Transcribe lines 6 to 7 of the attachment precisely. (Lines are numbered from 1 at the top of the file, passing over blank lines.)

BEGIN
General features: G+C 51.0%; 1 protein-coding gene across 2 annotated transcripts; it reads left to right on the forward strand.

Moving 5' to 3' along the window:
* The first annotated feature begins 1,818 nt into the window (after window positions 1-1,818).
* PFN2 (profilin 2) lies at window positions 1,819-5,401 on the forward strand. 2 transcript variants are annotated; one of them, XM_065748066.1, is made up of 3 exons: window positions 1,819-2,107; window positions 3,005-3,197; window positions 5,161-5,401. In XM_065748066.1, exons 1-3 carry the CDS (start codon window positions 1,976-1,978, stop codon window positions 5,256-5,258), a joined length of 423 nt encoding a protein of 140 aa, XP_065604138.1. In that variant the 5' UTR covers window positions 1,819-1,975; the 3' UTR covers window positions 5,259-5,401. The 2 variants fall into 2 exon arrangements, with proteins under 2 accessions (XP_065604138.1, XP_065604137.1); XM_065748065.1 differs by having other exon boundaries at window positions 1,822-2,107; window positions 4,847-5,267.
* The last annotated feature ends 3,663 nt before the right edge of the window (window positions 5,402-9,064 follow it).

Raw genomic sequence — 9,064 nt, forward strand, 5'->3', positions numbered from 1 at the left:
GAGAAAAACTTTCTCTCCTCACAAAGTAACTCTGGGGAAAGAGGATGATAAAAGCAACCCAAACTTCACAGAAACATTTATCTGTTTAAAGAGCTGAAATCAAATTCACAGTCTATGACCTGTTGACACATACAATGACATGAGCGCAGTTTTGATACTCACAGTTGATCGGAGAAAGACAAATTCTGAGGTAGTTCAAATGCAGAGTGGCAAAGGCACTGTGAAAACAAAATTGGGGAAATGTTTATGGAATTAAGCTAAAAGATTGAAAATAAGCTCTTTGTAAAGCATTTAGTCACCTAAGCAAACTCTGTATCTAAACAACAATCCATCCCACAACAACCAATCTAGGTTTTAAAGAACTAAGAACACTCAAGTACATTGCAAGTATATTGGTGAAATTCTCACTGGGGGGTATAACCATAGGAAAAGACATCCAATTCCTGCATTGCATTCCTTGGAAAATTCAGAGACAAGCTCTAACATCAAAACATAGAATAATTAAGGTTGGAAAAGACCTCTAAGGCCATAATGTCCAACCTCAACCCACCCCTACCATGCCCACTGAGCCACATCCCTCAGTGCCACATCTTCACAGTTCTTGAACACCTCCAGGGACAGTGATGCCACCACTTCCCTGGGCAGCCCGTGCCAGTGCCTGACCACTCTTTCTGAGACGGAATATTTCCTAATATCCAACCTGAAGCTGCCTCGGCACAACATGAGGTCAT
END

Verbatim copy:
Raw genomic sequence — 9,064 nt, forward strand, 5'->3', positions numbered from 1 at the left:
GAGAAAAACTTTCTCTCCTCACAAAGTAACTCTGGGGAAAGAGGATGATAAAAGCAACCCAAACTTCACAGAAACATTTATCTGTTTAAAGAGCTGAAATCAAATTCACAGTCTATGACCTGTTGACACATACAATGACATGAGCGCAGTTTTGATACTCACAGTTGATCGGAGAAAGACAAATTCTGAGGTAGTTCAAATGCAGAGTGGCAAAGGCACTGTGAAAACAAAATTGGGGAAATGTTTATGGAATTAAGCTAAAAGATTGAAAATAAGCTCTTTGTAAAGCATTTAGTCACCTAAGCAAACTCTGTATCTAAACAACAATCCATCCCACAACAACCAATCTAGGTTTTAAAGAACTAAGAACACTCAAGTACATTGCAAGTATATTGGTGAAATTCTCACTGGGGGGTATAACCATAGGAAAAGACATCCAATTCCTGCATTGCATTCCTTGGAAAATTCAGAGACAAGCTCTAACATCAAAACATAGAATAATTAAGGTTGGAAAAGACCTCTAAGGCCATAATGTCCAACCTCAACCCACCCCTACCATGCCCACTGAGCCACATCCCTCAGTGCCACATCTTCACAGTTCTTGAACACCTCCAGGGACAGTGATGCCACCACTTCCCTGGGCAGCCCGTGCCAGTGCCTGACCACTCTTTCTGAGACGGAATATTTCCTAATATCCAACCTGAAGCTGCCTCGGCACAACATGAGGTCAT